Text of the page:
Upon return, many Syrians are faced with the lack of the most basic requirements, such as water, food, healthcare and shelter. Also, they face the imposition of values that are not related to the history of the Syrian people, such as the forced recruitment of children and girls by these groups. This means that the return of refugees in this situation would only lead to more Syrians engaging with militias or armed groups because it is the only way to survive. The armed conflict will get more violent and cause more casualties.

In areas under Assad regime control or its allied militias, there are lists of wanted people issued by the Syrian security forces. These lists include anyone who have expressed an opinion against the Syrian regime or criticized its actions or protested against its practices. Thousands of cases of oppositional activists have been documented in areas that have reconciled with the regime and returned to its authority: Duma, Darayya, Daraa, Homs and other areas. We have documented dozens of killings under torture, in addition to dozens of assassinations of former activists that were supposedly under Russian security guarantees. What will happen to the refugees who return without any guarantee?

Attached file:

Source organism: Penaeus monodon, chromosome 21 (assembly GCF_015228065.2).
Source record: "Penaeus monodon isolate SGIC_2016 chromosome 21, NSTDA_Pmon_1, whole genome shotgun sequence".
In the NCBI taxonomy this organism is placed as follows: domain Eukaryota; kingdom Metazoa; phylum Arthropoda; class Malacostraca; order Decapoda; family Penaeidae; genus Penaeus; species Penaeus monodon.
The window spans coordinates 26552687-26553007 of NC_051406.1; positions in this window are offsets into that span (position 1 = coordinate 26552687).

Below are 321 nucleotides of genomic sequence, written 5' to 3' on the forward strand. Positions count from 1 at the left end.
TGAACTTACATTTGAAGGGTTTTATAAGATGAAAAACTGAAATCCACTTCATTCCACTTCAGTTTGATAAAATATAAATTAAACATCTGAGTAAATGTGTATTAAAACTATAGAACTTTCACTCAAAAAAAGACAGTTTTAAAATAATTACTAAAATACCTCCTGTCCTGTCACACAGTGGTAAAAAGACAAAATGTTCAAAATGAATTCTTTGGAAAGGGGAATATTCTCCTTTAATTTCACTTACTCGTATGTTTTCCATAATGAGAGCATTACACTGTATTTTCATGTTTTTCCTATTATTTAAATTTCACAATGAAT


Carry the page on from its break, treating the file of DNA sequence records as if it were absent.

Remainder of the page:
Recently, we have documented the cases of several dozen refugees who have returned from Lebanon after having their situation settled with the regime. Other persons returned from Europe and Germany in particular. They were arrested and are still missing. In total, more than 100,000 detainees have been forcibly disappeared in the Assad regime’s detention centres. We estimate that more than 50,000 detainees have been killed in detention. Recently, the regime has begun leaking lists of civil records showing the death of some of them.
Returning Syrians could also be forced to fight on the fronts without any training under the Compulsory Recruitment Act. Here, they must forcibly engage in a war against their own people, destroy their cities and submit to the control of foreign militias or local gangs. They could die at the front lines, by indiscriminate explosions or bombings that target civilians everywhere. Refugees returning from Germany face an additional threat. After the issuance of arrest warrants by the German Federal Prosecutor against high ranking officials in Syria, many refugees are now considered as witnesses to crimes committed in Syria. This may lead to such witnesses being liquidated by Syrian officials.